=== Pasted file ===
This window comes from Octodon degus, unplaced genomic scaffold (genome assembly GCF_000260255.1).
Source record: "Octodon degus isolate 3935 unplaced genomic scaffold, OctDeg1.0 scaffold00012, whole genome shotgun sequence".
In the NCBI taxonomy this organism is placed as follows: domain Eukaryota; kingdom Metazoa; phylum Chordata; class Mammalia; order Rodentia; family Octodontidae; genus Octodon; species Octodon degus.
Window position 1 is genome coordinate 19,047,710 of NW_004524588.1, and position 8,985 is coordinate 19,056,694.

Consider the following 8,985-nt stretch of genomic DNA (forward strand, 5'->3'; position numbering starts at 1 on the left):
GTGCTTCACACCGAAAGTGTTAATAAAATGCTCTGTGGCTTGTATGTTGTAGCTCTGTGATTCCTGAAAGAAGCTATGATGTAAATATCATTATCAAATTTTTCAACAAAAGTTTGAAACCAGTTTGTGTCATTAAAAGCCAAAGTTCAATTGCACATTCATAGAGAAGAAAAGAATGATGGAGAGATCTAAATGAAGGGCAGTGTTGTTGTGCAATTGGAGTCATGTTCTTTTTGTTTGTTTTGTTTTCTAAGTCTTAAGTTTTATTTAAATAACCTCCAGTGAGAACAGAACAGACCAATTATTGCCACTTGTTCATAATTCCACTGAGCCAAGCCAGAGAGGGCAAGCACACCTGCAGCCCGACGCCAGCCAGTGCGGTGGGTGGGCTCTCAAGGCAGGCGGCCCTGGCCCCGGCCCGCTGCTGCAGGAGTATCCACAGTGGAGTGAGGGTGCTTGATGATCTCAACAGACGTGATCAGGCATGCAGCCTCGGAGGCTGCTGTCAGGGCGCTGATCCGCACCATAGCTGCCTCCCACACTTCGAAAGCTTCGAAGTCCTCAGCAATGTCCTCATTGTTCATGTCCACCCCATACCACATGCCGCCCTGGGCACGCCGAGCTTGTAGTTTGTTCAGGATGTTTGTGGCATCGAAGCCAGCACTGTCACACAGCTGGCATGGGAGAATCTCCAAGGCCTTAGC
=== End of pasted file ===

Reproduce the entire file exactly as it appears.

This window comes from Octodon degus, unplaced genomic scaffold (genome assembly GCF_000260255.1).
Source record: "Octodon degus isolate 3935 unplaced genomic scaffold, OctDeg1.0 scaffold00012, whole genome shotgun sequence".
In the NCBI taxonomy this organism is placed as follows: domain Eukaryota; kingdom Metazoa; phylum Chordata; class Mammalia; order Rodentia; family Octodontidae; genus Octodon; species Octodon degus.
Window position 1 is genome coordinate 19,047,710 of NW_004524588.1, and position 8,985 is coordinate 19,056,694.

Consider the following 8,985-nt stretch of genomic DNA (forward strand, 5'->3'; position numbering starts at 1 on the left):
GTGCTTCACACCGAAAGTGTTAATAAAATGCTCTGTGGCTTGTATGTTGTAGCTCTGTGATTCCTGAAAGAAGCTATGATGTAAATATCATTATCAAATTTTTCAACAAAAGTTTGAAACCAGTTTGTGTCATTAAAAGCCAAAGTTCAATTGCACATTCATAGAGAAGAAAAGAATGATGGAGAGATCTAAATGAAGGGCAGTGTTGTTGTGCAATTGGAGTCATGTTCTTTTTGTTTGTTTTGTTTTCTAAGTCTTAAGTTTTATTTAAATAACCTCCAGTGAGAACAGAACAGACCAATTATTGCCACTTGTTCATAATTCCACTGAGCCAAGCCAGAGAGGGCAAGCACACCTGCAGCCCGACGCCAGCCAGTGCGGTGGGTGGGCTCTCAAGGCAGGCGGCCCTGGCCCCGGCCCGCTGCTGCAGGAGTATCCACAGTGGAGTGAGGGTGCTTGATGATCTCAACAGACGTGATCAGGCATGCAGCCTCGGAGGCTGCTGTCAGGGCGCTGATCCGCACCATAGCTGCCTCCCACACTTCGAAAGCTTCGAAGTCCTCAGCAATGTCCTCATTGTTCATGTCCACCCCATACCACATGCCGCCCTGGGCACGCCGAGCTTGTAGTTTGTTCAGGATGTTTGTGGCATCGAAGCCAGCACTGTCACACAGCTGGCATGGGAGAATCTCCAAGGCCTTAGC